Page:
LBDA Selects Joy Walker As 2013 Volunteer of the Year
Article ID: 613831
Released: 14-Feb-2014 5:00 PM EST
Newswise — Atlanta, GA, February 10, 2014 — The Lewy Body Dementia Assocation (LBDA) has announced Joy Walker of Seattle, WA as the receipt of the 2013 Volunteer of the Year award. Walker is a writer, hospice worker and bereavement counselor who also worked as a professional care manager for her father who was diagnosed with lewy body dementia (LBD). “Since all of the professionals and volunteers of the LBDA give so much in terms of their dedication and empathy, to receive their approval and commendation through this award means a great deal to me and is an affirmation of my hard work and desire to help other caregivers,” Walker said.
Walker is passionate about the stress and struggle of being a caregiver of a patient with LBD. To that end, she facilitates two LBD support groups in her area and volunteers as a Lewy Buddy, an LBD telephone support volunteer. She also maintains a popular blog on caregiving, end-of-life issues, and the impact on the family unit of illness, such as lewy body dementia. This blog was voted one of Healthline.com’s 25 most popular dementia/caregiving blogs of 2012 and 2013, and was a finalist in SeniorHomes.com’s best individual health blogs of 2013. “Caregiving is not easy, as I personally know, and the LBDA needs as many programs, fundraising events, and volunteers as possible to help provide better support to those who need it, which is why donating time, energy, or money to the LBDA is so important,” Walker added.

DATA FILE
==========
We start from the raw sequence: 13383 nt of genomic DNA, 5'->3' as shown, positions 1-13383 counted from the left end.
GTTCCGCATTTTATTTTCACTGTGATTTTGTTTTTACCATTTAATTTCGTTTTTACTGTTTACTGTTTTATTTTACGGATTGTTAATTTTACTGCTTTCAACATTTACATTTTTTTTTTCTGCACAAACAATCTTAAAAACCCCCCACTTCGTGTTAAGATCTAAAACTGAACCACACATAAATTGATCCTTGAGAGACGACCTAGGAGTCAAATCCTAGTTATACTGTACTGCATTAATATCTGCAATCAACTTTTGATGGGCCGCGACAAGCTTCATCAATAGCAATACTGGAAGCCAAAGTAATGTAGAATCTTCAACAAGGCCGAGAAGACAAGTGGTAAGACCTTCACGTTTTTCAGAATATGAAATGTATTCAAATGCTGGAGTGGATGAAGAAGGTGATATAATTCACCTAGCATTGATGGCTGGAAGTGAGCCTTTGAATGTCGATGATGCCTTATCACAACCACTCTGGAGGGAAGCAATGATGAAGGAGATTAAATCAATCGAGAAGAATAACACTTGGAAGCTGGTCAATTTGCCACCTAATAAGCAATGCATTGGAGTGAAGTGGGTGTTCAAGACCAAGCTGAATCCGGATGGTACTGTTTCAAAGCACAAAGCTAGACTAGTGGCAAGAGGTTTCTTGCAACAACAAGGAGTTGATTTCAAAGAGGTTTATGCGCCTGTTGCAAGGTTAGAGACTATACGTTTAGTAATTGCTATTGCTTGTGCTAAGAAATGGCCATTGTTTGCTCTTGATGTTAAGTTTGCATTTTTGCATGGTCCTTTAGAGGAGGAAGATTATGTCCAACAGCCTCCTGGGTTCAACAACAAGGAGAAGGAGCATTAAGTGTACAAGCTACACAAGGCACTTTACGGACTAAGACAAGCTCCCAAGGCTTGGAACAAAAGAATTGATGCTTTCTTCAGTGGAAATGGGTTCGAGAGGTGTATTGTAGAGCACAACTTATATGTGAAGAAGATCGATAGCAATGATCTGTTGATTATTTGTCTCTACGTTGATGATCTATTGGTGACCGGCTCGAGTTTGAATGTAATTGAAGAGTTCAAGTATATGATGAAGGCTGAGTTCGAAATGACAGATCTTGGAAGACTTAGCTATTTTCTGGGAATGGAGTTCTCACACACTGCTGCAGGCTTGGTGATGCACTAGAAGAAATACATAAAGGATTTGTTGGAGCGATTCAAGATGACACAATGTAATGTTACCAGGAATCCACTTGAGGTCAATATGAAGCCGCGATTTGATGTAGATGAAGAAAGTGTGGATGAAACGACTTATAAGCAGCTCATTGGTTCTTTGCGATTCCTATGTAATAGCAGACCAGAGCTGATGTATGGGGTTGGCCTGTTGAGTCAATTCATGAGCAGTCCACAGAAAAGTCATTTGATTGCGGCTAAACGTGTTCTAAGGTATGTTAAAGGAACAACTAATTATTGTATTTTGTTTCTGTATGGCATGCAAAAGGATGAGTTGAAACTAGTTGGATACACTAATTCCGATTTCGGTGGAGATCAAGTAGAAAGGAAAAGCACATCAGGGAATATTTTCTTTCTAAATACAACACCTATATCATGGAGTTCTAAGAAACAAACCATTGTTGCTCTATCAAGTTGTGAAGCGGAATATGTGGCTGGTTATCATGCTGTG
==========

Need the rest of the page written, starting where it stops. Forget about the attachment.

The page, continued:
In 2011, her memoir was published which documented her experience as her father’s live-in caregiver and eventually having to clean out the family home that was filled with 40 years of cherished memories. Walker is currently finishing her second book, a collection of memoir essays and advice for caregivers.
Understanding Lewy Body DementiaLewy body dementia (LBD) is associated with abnormal protein deposits in the brain, called Lewy bodies, that affect thinking, movement, behavior and mood. It’s difficult to diagnose LBD, because its early symptoms resemble symptoms found in Alzheimer’s and Parkinson’s disease. Lewy body dementia, a complex but surprisingly common brain disease, refers to two related diagnoses: Parkinson’s disease dementia (PDD) and dementia with Lewy bodies (DLB). Both PDD and DLB are considered Lewy body dementias. The difference is in the presentation of symptoms based on the “one-year rule.” With Lewy body dementia, cognitive (thinking) symptoms appear within a year of movement problems. With Parkinson’s disease dementia, cognitive symptoms do not typically develop until more than a year after movement problems begin. The greatest risk factor for LBD is age, most often affecting people over 50 years old.
About Lewy Body Dementia AssociationThe Lewy Body Dementia Association (LBDA) is a 501(c)(3) nonprofit organization dedicated to raising awareness of Lewy body dementias (LBD), supporting patients, their families and caregivers, and promoting scientific advances. LBD, a complex disease that can present with a range of physical, cognitive, and behavioral symptoms, is a “family disease.” It dramatically affects not only the person diagnosed but also the primary caregiver. Through outreach, education and research, LBDA supports all those affected by Lewy body dementias. To learn more about LBD and LBDA, please visit lbda.org.